You can be forgiven if you’re not 100 percent certain what the US Supreme Court ruled in its Google vs. Oracle decision. Yes, we know that “Google won” — or, as Justice Stephen Breyer wrote, “Google’s copying [of the Java API] did not violate the copyright law.” This is true, but goes only so far. Google, after all, had gone to court with two big arguments: one, that APIs aren’t copyrightable and, two, that even if APIs are copyrightable, Google’s use of the Java API to develop Android constituted fair use.
The US Supreme Court sidestepped the first question, arguably the more important of the two, with Breyer writing, “Given the rapidly changing technological, economic, and business-related circumstances, we believe we should not answer more than is necessary to resolve the parties’ dispute.” That’s better than what the world would have looked like had the Court sided with Oracle, which would have “threaten[ed] disastrous consequences for innovation,” as Microsoft offered in its amicus brief.
Still, we’re left with an industry where APIs might or might not be copyrightable. The considerable solace, however, is that courts have been given the nod to take a generous view on fair use as related to APIs and interoperability, one that makes developer utility central to the doctrine of fair use.
A world of copyrightable APIs…
Last year Hannu Valtonen outlined all that could go wrong if APIs were deemed to be copyrightable. Developers, quite simply, would have to unlearn decades of common development practices, while business interests could set up toll gates on their APIs to monetize them. It would also become dramatically harder to achieve compatibility across products, entrenching big, corporate interests.
In a word, it would be terrible.
Yet we’re not actually any farther away from this potential future today than we were before the US Supreme Court ruled, because they ducked the issue, as Justice Clarence Thomas fired off in his dissent. (“By skipping over the copyrightability question, the majority disregards half the relevant statutory text and distorts its fair-use analysis.”) I don’t blame the Justices for skipping that question, because based on the questions they’d been asking the counsel for both parties, it seems likely that few of them (Justice Breyer excepted) seemed to really understand what an API is or does. Digging into the copyrightability question would perhaps have required them to understand the function of APIs better than they were capable of.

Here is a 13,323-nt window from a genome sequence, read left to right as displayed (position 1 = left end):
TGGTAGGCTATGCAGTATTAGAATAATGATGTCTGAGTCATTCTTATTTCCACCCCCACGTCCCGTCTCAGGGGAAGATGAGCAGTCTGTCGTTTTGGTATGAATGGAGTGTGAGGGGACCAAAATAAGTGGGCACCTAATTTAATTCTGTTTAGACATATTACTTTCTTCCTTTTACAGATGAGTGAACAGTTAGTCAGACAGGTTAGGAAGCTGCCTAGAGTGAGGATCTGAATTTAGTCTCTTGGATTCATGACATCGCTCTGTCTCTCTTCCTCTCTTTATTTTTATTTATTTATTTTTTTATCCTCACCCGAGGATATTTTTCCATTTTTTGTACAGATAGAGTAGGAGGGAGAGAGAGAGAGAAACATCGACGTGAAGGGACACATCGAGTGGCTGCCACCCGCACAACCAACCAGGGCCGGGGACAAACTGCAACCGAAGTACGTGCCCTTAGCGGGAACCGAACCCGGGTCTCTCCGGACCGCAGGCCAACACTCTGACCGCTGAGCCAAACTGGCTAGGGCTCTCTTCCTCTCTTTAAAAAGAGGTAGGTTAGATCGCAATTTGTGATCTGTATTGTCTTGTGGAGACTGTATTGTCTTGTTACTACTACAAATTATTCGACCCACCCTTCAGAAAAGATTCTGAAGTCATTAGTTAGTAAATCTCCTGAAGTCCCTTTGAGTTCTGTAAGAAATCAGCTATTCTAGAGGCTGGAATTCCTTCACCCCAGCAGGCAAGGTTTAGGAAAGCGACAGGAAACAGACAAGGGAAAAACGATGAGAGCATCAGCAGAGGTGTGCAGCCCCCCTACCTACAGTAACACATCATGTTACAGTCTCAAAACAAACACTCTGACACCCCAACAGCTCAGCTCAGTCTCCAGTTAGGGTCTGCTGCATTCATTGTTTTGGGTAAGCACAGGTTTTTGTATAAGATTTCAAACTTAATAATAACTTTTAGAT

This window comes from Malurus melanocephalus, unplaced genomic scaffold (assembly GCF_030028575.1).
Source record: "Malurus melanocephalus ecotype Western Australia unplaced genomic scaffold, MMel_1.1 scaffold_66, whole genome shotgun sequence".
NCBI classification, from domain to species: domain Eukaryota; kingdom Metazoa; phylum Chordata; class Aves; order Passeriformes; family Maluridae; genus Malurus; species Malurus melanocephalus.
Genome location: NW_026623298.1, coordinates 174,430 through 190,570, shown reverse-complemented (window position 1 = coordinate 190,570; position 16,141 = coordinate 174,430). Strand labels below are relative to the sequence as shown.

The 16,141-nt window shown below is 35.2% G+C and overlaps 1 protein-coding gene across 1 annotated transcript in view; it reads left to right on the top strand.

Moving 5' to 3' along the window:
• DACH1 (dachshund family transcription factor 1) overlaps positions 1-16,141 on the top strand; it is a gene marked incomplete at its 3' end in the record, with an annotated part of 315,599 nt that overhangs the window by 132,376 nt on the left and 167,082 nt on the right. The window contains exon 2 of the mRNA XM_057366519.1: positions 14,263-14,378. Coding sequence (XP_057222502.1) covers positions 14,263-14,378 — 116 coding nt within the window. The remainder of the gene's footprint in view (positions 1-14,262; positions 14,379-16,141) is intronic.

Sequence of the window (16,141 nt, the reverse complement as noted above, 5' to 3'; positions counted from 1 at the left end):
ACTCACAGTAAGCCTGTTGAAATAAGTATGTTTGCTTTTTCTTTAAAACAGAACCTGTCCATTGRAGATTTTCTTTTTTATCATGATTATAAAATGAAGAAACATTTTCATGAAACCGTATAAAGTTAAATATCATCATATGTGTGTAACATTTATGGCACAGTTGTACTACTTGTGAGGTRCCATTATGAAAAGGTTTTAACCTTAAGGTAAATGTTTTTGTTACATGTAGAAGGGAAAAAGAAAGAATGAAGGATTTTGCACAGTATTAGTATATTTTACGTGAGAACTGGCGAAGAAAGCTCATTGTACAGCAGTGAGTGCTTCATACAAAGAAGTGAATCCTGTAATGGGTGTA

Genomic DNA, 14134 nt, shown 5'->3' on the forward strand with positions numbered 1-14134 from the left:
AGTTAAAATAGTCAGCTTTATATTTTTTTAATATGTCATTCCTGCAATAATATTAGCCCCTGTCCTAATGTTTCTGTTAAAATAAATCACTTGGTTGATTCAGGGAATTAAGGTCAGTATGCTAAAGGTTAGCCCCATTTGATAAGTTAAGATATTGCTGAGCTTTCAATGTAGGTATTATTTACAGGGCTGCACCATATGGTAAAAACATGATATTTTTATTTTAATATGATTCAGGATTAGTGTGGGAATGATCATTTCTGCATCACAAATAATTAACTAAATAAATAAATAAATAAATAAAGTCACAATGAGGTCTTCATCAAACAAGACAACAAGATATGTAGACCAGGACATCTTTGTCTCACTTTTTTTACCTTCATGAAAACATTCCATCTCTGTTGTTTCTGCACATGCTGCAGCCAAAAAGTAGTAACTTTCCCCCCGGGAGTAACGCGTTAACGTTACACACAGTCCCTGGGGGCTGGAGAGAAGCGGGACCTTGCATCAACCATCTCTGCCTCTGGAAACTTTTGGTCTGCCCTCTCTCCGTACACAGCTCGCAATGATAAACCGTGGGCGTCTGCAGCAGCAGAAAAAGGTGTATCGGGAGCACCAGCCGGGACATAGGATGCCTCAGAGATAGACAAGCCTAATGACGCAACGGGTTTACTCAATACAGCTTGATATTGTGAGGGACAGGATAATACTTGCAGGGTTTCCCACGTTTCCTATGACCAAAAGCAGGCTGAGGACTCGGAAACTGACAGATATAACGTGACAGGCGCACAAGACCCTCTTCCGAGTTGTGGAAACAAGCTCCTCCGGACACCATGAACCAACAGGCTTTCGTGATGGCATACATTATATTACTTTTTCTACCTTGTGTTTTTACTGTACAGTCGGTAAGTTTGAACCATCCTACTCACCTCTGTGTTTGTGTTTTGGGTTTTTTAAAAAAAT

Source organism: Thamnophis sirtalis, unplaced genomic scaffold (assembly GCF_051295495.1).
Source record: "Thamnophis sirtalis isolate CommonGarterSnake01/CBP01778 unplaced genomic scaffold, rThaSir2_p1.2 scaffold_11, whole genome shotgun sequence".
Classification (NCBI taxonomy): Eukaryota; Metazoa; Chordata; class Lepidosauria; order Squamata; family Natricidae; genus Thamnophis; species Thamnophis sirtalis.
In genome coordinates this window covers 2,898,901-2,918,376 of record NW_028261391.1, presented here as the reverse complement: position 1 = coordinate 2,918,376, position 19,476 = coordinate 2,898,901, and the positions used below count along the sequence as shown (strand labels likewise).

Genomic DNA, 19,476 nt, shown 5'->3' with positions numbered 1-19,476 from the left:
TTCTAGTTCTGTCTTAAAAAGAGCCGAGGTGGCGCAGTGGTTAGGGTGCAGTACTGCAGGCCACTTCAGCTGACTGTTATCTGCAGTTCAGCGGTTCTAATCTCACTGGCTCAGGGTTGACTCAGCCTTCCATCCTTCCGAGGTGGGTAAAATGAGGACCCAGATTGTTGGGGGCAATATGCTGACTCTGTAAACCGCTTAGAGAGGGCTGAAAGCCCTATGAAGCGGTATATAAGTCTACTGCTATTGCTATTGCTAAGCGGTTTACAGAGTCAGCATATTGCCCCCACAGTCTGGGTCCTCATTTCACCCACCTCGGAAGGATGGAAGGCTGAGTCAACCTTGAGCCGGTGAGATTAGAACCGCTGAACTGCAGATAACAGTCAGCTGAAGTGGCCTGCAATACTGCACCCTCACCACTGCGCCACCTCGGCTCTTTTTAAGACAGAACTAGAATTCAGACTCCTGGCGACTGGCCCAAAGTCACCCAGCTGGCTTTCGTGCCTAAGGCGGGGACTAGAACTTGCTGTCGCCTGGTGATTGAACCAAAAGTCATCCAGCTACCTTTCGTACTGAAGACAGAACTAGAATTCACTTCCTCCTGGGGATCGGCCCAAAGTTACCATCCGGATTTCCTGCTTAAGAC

So we’re left with the same uncertainty about copyright and APIs as before, though with the silver lining that the Court expressly did not say that APIs can be copyrighted. This might give support to previous appellate rulings that skewed against copyrightability, as Timothy Lee points out.
It also made it clear that copying APIs for the purpose of interoperability is pretty clearly fair use, even while leaving murky just how “fair” that use would be if the product making the API calls is directly competitive… or an open source version of the proprietary product.
Wither open source?
This is an area where some confusion persists, at least over at The Wall Street Journal. “A Supreme Court ruling that sided with Alphabet Inc.’s Google in its 10-year legal battle with Oracle Corp. reaffirms the business model behind open source software—sharing bits of computer code for free, experts said,” wrote Angus Loten. I’m not sure the Court’s decision did anything of the sort, and I’m very much in favor of anything that furthers the cause of open source software.
Loten, for example, cites Forrester analyst David Mooter, who argues that “a decision in Oracle’s favor would have exposed open source software makers to copyright trolls threatening lawsuits over similarities between competing software codes.” This is true of all developers, not just open source developers. And, in fact, it might be less true of open source developers these days, who have tended to be the real innovators over the last decade, not imitators. Open source software as varied as Kubernetes, PyTorch, Apache Kafka, and Redis isn’t at serious risk of being faulted for copyright infringement. This is all state-of-the-art stuff, not copycat code.
If anything, however, the Court’s decision did center on the importance of developers of all kinds, open source or otherwise. Instead of focusing on the owner of the code that a developer calls through an API, the Court chose to focus on the value of those developers. This is a big deal. The Court reached its decision by holding “Google’s limited copying of the API is a transformative use” because “Google copied only what was needed to allow programmers to work in a different computing environment without discarding a portion of a familiar programming language.”
More bluntly, the majority opinion went on, “Google wanted millions of programmers, familiar with Java, to be able easily to work with its new Android platform, [so] it also copied roughly 11,500 lines of code from the Java SE program.”
This is a victory shout for developers of all kinds, including open source developers. While it would have been great for the Court to stamp out the silly notion that APIs can be copyrighted, at least the Court expanded the definition of fair use in a way to take into account what is good for developers to build great software. This will help all developers, including those that choose to apply open source licenses to their code.
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